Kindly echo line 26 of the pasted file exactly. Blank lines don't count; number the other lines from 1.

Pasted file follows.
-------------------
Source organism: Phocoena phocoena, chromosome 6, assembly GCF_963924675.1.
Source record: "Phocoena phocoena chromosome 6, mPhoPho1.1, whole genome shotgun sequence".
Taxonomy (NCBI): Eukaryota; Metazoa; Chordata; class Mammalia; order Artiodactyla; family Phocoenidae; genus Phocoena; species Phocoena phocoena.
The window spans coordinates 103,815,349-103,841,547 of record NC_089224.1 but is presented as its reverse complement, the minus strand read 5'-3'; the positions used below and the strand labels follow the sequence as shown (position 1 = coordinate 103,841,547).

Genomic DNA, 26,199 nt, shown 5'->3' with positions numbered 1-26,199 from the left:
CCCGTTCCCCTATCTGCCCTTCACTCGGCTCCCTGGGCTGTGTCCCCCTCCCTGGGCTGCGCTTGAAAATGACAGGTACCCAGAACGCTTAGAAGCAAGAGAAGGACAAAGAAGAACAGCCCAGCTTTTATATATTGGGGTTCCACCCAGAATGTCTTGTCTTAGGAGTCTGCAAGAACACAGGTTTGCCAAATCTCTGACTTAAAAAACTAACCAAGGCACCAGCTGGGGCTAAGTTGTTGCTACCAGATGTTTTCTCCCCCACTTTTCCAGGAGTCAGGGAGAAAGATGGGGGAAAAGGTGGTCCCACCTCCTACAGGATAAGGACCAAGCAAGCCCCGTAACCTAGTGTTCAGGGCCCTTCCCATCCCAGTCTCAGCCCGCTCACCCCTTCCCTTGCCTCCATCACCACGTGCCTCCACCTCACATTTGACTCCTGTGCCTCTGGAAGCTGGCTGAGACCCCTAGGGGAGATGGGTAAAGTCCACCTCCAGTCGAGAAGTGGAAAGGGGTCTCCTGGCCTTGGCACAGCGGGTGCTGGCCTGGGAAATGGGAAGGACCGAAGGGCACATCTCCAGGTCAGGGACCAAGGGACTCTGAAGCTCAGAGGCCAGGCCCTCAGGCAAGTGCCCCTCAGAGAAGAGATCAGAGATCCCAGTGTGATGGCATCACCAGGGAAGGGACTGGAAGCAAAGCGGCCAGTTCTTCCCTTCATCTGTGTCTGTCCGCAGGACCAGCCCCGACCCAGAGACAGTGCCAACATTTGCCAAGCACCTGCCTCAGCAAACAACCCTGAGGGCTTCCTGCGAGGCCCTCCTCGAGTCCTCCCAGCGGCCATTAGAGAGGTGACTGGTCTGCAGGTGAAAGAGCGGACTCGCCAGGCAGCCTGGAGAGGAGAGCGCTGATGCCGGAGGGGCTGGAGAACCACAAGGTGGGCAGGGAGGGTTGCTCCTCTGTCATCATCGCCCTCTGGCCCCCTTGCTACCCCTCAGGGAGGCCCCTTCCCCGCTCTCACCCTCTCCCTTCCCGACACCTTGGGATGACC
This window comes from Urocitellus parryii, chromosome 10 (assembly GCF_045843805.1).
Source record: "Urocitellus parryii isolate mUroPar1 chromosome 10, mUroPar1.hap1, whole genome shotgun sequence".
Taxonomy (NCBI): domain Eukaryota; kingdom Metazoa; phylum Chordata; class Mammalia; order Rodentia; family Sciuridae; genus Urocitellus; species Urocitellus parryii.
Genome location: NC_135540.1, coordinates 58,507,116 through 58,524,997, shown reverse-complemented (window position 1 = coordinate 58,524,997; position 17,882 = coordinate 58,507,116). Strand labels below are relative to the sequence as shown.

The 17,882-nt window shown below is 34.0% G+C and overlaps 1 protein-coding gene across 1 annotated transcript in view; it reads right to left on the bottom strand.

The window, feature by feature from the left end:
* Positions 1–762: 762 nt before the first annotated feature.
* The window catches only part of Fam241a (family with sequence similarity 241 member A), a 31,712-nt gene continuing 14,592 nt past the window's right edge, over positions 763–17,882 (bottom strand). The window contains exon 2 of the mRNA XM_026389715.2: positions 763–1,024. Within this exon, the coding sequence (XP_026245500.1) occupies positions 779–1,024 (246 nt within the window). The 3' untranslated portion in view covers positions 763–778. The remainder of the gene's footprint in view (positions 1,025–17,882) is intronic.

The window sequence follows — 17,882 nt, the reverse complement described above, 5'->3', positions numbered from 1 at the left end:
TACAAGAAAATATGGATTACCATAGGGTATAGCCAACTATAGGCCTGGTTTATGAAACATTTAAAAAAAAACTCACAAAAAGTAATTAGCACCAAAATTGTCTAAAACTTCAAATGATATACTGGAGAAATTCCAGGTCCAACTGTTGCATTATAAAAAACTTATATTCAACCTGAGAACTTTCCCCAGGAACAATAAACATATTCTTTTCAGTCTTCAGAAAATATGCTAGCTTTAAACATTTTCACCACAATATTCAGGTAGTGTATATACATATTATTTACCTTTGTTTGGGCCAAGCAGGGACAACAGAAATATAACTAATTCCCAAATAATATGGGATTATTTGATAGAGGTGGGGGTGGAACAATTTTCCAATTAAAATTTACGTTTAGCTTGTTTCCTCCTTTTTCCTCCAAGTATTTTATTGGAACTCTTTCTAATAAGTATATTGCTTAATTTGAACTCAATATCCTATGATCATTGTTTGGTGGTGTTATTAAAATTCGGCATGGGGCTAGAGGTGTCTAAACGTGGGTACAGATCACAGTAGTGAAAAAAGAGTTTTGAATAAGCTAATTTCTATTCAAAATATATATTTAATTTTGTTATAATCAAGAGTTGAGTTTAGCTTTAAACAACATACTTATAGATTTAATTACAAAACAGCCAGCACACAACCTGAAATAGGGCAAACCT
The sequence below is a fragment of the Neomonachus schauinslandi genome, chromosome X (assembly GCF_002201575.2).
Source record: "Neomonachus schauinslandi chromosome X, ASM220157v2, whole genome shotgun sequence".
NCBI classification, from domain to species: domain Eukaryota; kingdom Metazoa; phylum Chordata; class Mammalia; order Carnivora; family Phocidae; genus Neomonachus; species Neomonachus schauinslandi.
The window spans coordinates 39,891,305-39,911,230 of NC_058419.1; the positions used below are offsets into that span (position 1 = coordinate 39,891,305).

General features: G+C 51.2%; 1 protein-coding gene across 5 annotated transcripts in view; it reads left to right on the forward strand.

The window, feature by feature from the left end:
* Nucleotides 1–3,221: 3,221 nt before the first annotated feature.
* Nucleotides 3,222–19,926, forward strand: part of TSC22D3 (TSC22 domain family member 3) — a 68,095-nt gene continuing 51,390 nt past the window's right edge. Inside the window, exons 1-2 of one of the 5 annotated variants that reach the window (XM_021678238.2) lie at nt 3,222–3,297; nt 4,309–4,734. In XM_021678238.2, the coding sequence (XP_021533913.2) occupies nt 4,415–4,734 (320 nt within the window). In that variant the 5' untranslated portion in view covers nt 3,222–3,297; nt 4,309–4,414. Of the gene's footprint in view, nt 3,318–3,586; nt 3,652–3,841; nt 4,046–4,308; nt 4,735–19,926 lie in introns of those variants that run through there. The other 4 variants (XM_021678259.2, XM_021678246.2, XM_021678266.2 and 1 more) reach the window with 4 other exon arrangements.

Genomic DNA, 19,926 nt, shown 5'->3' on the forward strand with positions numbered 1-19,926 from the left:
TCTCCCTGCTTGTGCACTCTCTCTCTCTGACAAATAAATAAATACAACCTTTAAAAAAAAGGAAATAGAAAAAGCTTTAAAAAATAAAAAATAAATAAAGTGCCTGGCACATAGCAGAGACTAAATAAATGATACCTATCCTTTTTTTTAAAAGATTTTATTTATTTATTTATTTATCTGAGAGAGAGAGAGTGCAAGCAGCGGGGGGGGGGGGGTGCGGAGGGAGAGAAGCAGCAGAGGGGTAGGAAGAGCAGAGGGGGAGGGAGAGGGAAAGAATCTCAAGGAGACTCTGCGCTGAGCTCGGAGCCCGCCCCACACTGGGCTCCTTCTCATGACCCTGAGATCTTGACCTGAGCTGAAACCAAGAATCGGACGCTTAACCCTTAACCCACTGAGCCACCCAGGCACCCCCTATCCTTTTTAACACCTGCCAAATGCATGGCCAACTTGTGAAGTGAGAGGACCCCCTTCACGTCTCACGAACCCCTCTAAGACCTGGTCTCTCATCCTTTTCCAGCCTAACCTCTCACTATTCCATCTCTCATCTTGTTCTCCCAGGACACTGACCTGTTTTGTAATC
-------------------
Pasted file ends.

TCTCCCTGCTTGTGCACTCTCTCTCTCTGACAAATAAATAAATACAACCTTTAAAAAAAAGGAAATAGAAAAAGCTTTAAAAAATAAAAAATAAATAAAGTGCCTGGCACATAGCAGAGACTAAATAAATGATACCTATCCTTTTTTTTAAAAGATTTTATTTATTTATTTATTTATCTGAGAGAGAGAGAGTGCAAGCAGCGGGGGGGGGGGGGTGCGGAGGGAGAGAAGCAGCAGAGGGGTAGGAAGAGCAGAGGGGGAGGGAGAGGGAAAGAATCTCAAGGAGACTCTGCGCTGAGCTCGGAGCCCGCCCCACACTGGGCTCCTTCTCATGACCCTGAGATCTTGACCTGAGCTGAAACCAAGAATCGGACGCTTAACCCTTAACCCACTGAGCCACCCAGGCACCCCCTATCCTTTTTAACACCTGCCAAATGCATGGCCAACTTGTGAAGTGAGAGGACCCCCTTCACGTCTCACGAACCCCTCTAAGACCTGGTCTCTCATCCTTTTCCAGCCTAACCTCTCACTATTCCATCTCTCATCTTGTTCTCCCAGGACACTGACCTGTTTTGTAATC